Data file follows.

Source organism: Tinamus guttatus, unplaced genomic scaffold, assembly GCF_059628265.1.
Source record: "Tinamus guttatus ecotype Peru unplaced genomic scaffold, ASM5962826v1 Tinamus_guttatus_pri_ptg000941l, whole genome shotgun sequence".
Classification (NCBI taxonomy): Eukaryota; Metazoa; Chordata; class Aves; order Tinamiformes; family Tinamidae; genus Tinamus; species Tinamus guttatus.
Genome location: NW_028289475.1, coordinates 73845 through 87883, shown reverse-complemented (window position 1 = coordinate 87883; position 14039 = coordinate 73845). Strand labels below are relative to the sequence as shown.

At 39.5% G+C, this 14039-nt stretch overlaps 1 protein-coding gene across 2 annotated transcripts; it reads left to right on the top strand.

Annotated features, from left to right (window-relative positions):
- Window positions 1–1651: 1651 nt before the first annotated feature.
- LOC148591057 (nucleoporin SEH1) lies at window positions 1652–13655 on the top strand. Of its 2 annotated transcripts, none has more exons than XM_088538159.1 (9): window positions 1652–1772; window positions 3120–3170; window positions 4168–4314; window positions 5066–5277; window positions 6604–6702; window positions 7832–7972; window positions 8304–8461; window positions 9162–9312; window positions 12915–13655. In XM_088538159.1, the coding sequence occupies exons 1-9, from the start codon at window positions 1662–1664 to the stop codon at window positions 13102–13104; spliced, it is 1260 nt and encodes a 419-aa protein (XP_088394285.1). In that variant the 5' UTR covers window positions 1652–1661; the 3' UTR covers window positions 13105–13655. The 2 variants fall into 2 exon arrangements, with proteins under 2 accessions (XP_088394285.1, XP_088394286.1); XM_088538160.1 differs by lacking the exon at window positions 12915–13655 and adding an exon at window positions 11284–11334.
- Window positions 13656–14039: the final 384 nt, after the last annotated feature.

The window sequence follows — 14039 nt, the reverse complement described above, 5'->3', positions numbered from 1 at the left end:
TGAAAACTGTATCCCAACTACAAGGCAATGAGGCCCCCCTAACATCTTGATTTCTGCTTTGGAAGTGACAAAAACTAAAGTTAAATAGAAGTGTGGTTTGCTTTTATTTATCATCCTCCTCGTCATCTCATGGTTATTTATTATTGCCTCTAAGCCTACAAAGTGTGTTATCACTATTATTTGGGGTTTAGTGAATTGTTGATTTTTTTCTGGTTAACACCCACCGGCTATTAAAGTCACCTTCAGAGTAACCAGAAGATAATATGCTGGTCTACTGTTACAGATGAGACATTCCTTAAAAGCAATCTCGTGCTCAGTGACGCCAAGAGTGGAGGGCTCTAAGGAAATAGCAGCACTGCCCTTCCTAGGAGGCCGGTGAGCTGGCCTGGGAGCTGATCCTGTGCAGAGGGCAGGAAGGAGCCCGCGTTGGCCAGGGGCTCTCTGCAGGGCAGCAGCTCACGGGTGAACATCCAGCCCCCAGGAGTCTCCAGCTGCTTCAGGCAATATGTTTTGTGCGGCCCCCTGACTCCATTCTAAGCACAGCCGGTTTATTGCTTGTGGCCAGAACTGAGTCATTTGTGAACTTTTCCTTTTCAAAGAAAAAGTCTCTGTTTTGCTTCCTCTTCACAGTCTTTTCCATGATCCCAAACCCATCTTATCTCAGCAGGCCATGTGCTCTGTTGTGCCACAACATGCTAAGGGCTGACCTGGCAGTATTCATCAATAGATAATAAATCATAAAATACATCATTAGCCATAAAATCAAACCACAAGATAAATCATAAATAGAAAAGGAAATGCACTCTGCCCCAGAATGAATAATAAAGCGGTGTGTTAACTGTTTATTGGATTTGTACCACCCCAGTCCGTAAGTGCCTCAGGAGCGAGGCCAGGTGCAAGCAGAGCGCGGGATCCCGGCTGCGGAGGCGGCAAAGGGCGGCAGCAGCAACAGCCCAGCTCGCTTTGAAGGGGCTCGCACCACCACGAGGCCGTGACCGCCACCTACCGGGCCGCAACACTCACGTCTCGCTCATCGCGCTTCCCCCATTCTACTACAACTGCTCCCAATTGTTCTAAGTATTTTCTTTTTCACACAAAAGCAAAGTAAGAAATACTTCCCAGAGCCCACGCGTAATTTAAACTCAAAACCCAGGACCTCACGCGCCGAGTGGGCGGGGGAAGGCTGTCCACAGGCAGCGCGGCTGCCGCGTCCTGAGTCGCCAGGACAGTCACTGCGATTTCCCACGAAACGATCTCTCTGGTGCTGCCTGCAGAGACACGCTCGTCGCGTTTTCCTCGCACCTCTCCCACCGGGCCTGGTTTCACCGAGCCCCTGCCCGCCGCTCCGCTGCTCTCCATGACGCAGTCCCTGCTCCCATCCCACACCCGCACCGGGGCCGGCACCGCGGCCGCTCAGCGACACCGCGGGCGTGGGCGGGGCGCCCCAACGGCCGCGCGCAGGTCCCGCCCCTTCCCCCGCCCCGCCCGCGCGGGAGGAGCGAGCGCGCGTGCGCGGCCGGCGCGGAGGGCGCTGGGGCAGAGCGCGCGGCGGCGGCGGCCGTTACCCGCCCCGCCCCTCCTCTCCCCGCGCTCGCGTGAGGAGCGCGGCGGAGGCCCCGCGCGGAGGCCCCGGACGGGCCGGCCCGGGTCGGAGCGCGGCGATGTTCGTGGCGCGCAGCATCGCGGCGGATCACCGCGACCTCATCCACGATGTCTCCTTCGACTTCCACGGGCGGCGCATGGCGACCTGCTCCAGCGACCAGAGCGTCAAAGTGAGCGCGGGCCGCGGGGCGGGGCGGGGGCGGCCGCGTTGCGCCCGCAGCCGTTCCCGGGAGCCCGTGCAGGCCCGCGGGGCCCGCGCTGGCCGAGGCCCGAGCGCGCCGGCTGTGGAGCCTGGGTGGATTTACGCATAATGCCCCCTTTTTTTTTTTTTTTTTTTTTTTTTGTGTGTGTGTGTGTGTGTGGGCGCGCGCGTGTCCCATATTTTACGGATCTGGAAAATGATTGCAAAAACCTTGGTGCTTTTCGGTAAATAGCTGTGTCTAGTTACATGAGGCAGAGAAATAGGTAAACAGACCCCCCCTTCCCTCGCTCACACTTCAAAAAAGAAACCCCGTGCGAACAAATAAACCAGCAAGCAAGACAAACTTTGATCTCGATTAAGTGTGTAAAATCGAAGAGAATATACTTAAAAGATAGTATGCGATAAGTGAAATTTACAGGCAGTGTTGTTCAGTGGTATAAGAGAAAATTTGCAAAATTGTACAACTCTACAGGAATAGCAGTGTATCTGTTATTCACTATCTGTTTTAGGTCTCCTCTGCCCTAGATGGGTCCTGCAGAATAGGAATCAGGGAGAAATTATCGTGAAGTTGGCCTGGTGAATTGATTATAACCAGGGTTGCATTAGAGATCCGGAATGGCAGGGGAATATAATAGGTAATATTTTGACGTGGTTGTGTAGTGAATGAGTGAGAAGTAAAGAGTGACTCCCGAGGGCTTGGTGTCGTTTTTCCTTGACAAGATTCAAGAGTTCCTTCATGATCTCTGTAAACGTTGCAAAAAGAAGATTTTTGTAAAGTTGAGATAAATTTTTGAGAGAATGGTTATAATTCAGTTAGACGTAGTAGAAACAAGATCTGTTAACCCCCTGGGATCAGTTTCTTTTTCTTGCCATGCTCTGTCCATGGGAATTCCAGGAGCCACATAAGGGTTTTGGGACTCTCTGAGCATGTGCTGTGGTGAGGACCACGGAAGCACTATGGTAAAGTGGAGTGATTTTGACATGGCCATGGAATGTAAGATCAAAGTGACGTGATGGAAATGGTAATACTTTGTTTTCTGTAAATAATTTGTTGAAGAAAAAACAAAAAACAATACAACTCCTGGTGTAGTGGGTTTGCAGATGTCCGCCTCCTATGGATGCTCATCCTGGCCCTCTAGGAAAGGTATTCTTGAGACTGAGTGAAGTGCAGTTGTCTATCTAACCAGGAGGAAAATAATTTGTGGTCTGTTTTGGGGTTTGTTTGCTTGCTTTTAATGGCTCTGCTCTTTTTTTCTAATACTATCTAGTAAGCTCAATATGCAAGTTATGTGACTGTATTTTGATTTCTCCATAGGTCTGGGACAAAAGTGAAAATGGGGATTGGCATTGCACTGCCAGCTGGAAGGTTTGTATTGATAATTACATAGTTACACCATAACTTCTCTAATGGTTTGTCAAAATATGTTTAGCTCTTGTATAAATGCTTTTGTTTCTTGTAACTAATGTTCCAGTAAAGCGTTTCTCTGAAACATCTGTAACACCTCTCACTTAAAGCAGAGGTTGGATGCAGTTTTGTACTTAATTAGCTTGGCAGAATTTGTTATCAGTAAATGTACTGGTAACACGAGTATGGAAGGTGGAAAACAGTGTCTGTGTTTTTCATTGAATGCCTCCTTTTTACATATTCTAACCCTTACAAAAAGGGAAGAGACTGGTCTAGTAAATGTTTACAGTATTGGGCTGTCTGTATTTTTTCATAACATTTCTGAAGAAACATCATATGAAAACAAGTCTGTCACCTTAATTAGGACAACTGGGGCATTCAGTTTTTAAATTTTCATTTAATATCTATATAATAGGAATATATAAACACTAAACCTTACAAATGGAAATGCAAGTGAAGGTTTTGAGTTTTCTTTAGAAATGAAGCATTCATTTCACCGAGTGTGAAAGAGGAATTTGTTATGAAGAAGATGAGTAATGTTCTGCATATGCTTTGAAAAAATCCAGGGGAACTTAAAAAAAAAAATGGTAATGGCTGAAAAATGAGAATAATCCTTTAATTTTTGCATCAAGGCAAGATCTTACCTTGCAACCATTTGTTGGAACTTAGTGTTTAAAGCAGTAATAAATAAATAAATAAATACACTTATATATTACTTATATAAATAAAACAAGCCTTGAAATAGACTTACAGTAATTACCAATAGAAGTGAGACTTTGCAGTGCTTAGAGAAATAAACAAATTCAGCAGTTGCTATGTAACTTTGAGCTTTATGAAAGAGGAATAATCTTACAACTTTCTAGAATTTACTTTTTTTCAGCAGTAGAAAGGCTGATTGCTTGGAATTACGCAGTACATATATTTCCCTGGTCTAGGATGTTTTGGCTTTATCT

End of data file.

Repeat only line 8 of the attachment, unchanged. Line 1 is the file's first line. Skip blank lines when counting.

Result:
- LOC148591057 (nucleoporin SEH1) lies at window positions 1652–13655 on the top strand. Of its 2 annotated transcripts, none has more exons than XM_088538159.1 (9): window positions 1652–1772; window positions 3120–3170; window positions 4168–4314; window positions 5066–5277; window positions 6604–6702; window positions 7832–7972; window positions 8304–8461; window positions 9162–9312; window positions 12915–13655. In XM_088538159.1, the coding sequence occupies exons 1-9, from the start codon at window positions 1662–1664 to the stop codon at window positions 13102–13104; spliced, it is 1260 nt and encodes a 419-aa protein (XP_088394285.1). In that variant the 5' UTR covers window positions 1652–1661; the 3' UTR covers window positions 13105–13655. The 2 variants fall into 2 exon arrangements, with proteins under 2 accessions (XP_088394285.1, XP_088394286.1); XM_088538160.1 differs by lacking the exon at window positions 12915–13655 and adding an exon at window positions 11284–11334.